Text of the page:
Later on, in 1888, slavery was abolished which had a huge detrimental effect on the production of coffee. There were government programs instituted to bring in immigrants to work in the coffee fields of Brazil. Having these immigrants in the country helped build the internal market of the country and also increased its level of urbanization. Things were going at a decent pace and the country was growing by the day up until the Great Depression of 1929. At this point in history, Brazil was exporting most of their coffee to the United States. When the depression occurred, the prices also dropped which led to a huge loss and even the burning of thousands of bags of coffee beans before they ever left Brazil.

This led to a serious change in the way Brazil would make an effect in the world of coffee. However, coffee has never stopped being important to the Brazilian economy. It’s one of the most valuable commodities of the country and that will likely not change at any time in the future.

Geography of Coffee Growth in Brazil

There are over a dozen areas in Brazil where coffee is grown. These areas are spread across a total of seven states, which is why the country offers such a diverse variety of beans. We’re going to take a quick look at where coffee comes from in Brazil and exactly what you can expect from each location. The states where coffee is grown largely include Sao Paulo, Minas Gerais, Bahia, Parana, and Rondonia. The largest of the coffee producing states if Minas Gerais, so we will start there.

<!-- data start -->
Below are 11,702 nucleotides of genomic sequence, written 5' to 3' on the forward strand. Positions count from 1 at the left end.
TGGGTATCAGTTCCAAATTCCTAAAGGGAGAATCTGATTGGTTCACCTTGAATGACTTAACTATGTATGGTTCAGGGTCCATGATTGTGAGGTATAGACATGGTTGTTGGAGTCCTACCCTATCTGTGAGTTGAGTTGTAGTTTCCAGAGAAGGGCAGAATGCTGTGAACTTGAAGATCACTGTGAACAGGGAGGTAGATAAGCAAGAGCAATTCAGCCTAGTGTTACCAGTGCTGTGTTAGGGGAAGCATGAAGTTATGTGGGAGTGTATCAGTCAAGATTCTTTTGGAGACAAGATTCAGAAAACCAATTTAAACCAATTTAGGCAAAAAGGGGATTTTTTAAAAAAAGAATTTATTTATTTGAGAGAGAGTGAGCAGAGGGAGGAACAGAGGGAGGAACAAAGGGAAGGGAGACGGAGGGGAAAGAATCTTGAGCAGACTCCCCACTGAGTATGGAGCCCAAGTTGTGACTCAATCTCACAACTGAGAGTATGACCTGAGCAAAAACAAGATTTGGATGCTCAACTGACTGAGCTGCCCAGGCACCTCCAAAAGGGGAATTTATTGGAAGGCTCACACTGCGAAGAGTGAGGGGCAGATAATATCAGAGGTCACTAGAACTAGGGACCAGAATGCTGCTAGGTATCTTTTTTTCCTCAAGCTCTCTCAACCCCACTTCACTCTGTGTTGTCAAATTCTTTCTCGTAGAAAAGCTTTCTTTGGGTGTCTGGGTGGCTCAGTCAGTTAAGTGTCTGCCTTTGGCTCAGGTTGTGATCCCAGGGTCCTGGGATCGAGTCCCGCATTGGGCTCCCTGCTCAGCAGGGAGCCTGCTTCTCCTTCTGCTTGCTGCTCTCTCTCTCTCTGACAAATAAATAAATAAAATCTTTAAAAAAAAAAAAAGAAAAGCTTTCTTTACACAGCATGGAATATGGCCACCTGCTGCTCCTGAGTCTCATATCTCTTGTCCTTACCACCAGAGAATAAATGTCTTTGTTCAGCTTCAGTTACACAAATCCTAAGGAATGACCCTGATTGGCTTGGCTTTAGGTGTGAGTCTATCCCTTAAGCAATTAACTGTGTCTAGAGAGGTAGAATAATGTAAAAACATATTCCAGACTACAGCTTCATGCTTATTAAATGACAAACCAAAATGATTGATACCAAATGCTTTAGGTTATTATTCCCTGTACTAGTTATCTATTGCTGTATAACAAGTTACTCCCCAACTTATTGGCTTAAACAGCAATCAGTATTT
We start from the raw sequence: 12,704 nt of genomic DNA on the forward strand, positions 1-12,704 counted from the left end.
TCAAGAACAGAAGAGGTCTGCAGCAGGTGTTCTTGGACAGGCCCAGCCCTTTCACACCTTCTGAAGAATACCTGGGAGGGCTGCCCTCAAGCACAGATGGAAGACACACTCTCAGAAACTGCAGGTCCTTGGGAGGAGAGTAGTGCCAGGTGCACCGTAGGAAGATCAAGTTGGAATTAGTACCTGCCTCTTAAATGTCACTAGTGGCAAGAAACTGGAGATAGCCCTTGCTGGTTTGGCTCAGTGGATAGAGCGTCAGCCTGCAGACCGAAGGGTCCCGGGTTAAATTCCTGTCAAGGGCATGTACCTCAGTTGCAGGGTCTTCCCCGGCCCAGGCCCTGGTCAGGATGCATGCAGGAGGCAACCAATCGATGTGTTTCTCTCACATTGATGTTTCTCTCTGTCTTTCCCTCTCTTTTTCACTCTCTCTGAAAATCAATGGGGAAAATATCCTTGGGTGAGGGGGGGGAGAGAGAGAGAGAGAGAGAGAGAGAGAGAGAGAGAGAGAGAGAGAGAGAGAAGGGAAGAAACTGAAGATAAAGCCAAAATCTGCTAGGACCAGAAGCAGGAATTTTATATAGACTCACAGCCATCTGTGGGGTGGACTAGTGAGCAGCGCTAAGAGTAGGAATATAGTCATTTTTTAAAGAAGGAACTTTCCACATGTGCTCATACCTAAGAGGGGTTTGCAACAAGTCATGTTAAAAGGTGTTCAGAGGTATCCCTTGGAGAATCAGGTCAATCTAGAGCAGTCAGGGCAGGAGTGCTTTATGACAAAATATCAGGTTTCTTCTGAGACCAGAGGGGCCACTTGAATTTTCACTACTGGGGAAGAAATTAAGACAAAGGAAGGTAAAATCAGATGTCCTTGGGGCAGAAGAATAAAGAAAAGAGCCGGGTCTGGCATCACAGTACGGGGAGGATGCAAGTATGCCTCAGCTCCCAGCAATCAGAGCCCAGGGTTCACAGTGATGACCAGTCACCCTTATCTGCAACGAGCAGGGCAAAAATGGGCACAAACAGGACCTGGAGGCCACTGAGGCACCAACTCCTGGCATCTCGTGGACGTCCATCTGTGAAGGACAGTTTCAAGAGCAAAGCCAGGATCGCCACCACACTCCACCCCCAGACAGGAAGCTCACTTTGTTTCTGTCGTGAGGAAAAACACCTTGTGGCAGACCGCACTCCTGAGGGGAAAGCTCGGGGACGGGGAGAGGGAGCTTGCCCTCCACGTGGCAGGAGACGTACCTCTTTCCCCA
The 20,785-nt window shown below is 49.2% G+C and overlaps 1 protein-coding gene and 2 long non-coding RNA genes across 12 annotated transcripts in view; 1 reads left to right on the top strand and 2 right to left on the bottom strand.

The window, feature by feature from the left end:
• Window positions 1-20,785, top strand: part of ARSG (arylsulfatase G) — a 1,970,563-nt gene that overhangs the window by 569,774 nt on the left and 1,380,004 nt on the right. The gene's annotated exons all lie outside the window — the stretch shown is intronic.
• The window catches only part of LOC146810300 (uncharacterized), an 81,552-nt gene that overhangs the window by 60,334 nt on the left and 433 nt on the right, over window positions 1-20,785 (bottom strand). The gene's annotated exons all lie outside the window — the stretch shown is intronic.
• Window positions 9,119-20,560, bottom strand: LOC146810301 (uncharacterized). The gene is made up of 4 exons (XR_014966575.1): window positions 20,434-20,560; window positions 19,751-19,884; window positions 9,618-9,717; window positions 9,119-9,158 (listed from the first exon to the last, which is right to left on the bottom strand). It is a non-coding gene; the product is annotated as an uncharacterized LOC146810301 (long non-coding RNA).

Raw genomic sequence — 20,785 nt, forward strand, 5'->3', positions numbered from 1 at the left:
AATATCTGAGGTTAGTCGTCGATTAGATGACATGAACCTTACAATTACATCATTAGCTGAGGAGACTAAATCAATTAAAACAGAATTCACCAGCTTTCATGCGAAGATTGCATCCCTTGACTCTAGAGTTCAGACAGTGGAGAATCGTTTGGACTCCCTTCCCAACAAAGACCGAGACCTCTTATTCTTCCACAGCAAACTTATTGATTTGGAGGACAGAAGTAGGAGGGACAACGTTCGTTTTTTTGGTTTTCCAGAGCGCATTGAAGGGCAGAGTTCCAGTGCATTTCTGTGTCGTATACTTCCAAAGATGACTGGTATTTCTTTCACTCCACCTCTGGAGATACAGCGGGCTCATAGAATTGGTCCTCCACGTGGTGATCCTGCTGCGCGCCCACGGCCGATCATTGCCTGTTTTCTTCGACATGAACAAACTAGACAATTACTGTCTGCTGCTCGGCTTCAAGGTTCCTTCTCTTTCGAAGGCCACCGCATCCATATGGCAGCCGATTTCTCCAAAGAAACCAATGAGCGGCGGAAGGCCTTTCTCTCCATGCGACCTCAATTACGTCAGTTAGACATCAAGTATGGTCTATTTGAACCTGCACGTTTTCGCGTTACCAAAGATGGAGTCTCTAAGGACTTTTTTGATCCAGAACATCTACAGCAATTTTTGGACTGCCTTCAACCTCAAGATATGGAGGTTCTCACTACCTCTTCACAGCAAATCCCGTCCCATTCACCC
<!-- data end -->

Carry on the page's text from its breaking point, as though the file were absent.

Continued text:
Minas Gerais

About half of the coffee in Brazil comes from Minas Gerais, which means General Mines. It is also one of the most significant sources for the specialty coffee that comes from the country. There are several regions in the state known for their environment, coffee, and more.

  • Sul de Minas – This area has a mild temperature and a high altitude. It is responsible for the production of just under a third of the coffee in Brazil. Most of the coffee comes from small farms, although larger ones do exist. When it comes to coffee varieties, you can expect Catuai, Catuai Rubi, Mundo Novo, Obata, and Icatu to make up most of them in this region. The flavor of the coffee here is typically full-bodied and offers slight notes of citrus with a fruity scent.
  • Cerrado de Minas – When it comes to Destination of Origin status, this location produces the most coffee. This region is quite substantial and has 55 municipalities within its borders. Unlike Sul de Minas, the farms here are typically medium to large in size. The altitude is high here and the weather has traditional seconds, which means it is suited to producing specialty coffees. Some of them you may see in this area include Catuai and Mondo Novo. However, the Destination of Origin coffees have a sweetness with a medium body and high level of acidity.
  • Chapada de Minas – The most common coffees produced and cultivated here are Mundo Novo and Catuai. The region features valleys along with highland areas, which makes it a fantastic choice for production using machinery.
  • Matas de Minas – This area can be found in the Atlantic Forest and typically offers smaller farms. It has a climate that is warm and humid. This area is slowly becoming more known for offering specialty coffees with notes of caramel and chocolate. You will find Mundo Novo and Catuai to be in abundance in this area.